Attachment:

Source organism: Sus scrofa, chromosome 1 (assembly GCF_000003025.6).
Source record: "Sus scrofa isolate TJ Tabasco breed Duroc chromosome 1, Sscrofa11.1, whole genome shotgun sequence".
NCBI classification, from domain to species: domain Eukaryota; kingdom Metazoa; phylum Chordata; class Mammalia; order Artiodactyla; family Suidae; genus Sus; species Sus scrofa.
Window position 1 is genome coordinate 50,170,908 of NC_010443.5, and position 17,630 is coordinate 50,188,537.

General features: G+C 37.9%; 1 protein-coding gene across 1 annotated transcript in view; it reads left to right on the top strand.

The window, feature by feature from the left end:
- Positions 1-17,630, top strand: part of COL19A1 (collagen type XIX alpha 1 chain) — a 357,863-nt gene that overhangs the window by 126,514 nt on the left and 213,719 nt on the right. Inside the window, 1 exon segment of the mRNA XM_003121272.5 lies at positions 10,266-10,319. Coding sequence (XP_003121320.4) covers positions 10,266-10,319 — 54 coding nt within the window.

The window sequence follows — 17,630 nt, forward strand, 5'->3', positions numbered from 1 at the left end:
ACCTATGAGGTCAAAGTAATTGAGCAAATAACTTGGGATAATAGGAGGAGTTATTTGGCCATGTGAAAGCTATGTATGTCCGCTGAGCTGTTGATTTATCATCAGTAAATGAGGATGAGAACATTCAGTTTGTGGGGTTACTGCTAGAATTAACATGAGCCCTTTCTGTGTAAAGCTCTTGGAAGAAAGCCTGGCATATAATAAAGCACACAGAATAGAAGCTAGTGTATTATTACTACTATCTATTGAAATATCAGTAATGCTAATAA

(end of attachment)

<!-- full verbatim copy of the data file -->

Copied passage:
Source organism: Sus scrofa, chromosome 1 (assembly GCF_000003025.6).
Source record: "Sus scrofa isolate TJ Tabasco breed Duroc chromosome 1, Sscrofa11.1, whole genome shotgun sequence".
NCBI classification, from domain to species: domain Eukaryota; kingdom Metazoa; phylum Chordata; class Mammalia; order Artiodactyla; family Suidae; genus Sus; species Sus scrofa.
Window position 1 is genome coordinate 50,170,908 of NC_010443.5, and position 17,630 is coordinate 50,188,537.

General features: G+C 37.9%; 1 protein-coding gene across 1 annotated transcript in view; it reads left to right on the top strand.

The window, feature by feature from the left end:
- Positions 1-17,630, top strand: part of COL19A1 (collagen type XIX alpha 1 chain) — a 357,863-nt gene that overhangs the window by 126,514 nt on the left and 213,719 nt on the right. Inside the window, 1 exon segment of the mRNA XM_003121272.5 lies at positions 10,266-10,319. Coding sequence (XP_003121320.4) covers positions 10,266-10,319 — 54 coding nt within the window.

The window sequence follows — 17,630 nt, forward strand, 5'->3', positions numbered from 1 at the left end:
ACCTATGAGGTCAAAGTAATTGAGCAAATAACTTGGGATAATAGGAGGAGTTATTTGGCCATGTGAAAGCTATGTATGTCCGCTGAGCTGTTGATTTATCATCAGTAAATGAGGATGAGAACATTCAGTTTGTGGGGTTACTGCTAGAATTAACATGAGCCCTTTCTGTGTAAAGCTCTTGGAAGAAAGCCTGGCATATAATAAAGCACACAGAATAGAAGCTAGTGTATTATTACTACTATCTATTGAAATATCAGTAATGCTAATAA